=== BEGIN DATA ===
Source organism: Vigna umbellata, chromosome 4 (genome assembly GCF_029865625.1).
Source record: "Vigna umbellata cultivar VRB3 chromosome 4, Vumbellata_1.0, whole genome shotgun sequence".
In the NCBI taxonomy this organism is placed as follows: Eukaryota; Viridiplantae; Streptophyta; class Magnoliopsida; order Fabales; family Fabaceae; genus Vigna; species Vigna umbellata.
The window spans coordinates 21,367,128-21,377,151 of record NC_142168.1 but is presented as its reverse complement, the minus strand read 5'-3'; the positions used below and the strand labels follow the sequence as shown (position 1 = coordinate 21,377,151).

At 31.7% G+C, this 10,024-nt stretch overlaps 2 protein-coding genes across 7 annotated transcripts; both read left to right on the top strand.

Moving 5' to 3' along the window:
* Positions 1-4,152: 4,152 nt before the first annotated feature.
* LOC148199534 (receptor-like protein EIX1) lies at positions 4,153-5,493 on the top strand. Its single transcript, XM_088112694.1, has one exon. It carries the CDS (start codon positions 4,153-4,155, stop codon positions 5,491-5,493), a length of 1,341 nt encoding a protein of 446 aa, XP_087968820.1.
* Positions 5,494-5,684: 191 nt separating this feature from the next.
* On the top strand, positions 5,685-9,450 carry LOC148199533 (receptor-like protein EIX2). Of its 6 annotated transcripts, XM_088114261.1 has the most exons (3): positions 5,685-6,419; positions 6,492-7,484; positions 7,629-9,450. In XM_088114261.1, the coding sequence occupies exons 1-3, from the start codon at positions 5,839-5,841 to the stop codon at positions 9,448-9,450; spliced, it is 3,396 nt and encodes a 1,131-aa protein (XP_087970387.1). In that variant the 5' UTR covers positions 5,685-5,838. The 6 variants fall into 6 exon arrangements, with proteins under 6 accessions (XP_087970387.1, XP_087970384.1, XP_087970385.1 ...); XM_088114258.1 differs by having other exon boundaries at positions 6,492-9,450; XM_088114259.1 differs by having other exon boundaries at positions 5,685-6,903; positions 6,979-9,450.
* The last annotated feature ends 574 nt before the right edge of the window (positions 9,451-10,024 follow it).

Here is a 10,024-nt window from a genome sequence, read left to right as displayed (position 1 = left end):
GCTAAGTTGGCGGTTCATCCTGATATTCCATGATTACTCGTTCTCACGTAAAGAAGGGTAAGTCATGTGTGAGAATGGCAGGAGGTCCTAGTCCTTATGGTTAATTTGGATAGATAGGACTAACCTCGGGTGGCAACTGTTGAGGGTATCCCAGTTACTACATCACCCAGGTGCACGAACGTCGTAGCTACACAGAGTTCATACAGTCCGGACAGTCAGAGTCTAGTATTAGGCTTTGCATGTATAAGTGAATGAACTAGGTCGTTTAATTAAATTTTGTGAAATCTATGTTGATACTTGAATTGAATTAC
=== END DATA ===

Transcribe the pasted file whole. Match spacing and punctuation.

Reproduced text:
Source organism: Vigna umbellata, chromosome 4 (genome assembly GCF_029865625.1).
Source record: "Vigna umbellata cultivar VRB3 chromosome 4, Vumbellata_1.0, whole genome shotgun sequence".
In the NCBI taxonomy this organism is placed as follows: Eukaryota; Viridiplantae; Streptophyta; class Magnoliopsida; order Fabales; family Fabaceae; genus Vigna; species Vigna umbellata.
The window spans coordinates 21,367,128-21,377,151 of record NC_142168.1 but is presented as its reverse complement, the minus strand read 5'-3'; the positions used below and the strand labels follow the sequence as shown (position 1 = coordinate 21,377,151).

At 31.7% G+C, this 10,024-nt stretch overlaps 2 protein-coding genes across 7 annotated transcripts; both read left to right on the top strand.

Moving 5' to 3' along the window:
* Positions 1-4,152: 4,152 nt before the first annotated feature.
* LOC148199534 (receptor-like protein EIX1) lies at positions 4,153-5,493 on the top strand. Its single transcript, XM_088112694.1, has one exon. It carries the CDS (start codon positions 4,153-4,155, stop codon positions 5,491-5,493), a length of 1,341 nt encoding a protein of 446 aa, XP_087968820.1.
* Positions 5,494-5,684: 191 nt separating this feature from the next.
* On the top strand, positions 5,685-9,450 carry LOC148199533 (receptor-like protein EIX2). Of its 6 annotated transcripts, XM_088114261.1 has the most exons (3): positions 5,685-6,419; positions 6,492-7,484; positions 7,629-9,450. In XM_088114261.1, the coding sequence occupies exons 1-3, from the start codon at positions 5,839-5,841 to the stop codon at positions 9,448-9,450; spliced, it is 3,396 nt and encodes a 1,131-aa protein (XP_087970387.1). In that variant the 5' UTR covers positions 5,685-5,838. The 6 variants fall into 6 exon arrangements, with proteins under 6 accessions (XP_087970387.1, XP_087970384.1, XP_087970385.1 ...); XM_088114258.1 differs by having other exon boundaries at positions 6,492-9,450; XM_088114259.1 differs by having other exon boundaries at positions 5,685-6,903; positions 6,979-9,450.
* The last annotated feature ends 574 nt before the right edge of the window (positions 9,451-10,024 follow it).

Here is a 10,024-nt window from a genome sequence, read left to right as displayed (position 1 = left end):
GCTAAGTTGGCGGTTCATCCTGATATTCCATGATTACTCGTTCTCACGTAAAGAAGGGTAAGTCATGTGTGAGAATGGCAGGAGGTCCTAGTCCTTATGGTTAATTTGGATAGATAGGACTAACCTCGGGTGGCAACTGTTGAGGGTATCCCAGTTACTACATCACCCAGGTGCACGAACGTCGTAGCTACACAGAGTTCATACAGTCCGGACAGTCAGAGTCTAGTATTAGGCTTTGCATGTATAAGTGAATGAACTAGGTCGTTTAATTAAATTTTGTGAAATCTATGTTGATACTTGAATTGAATTAC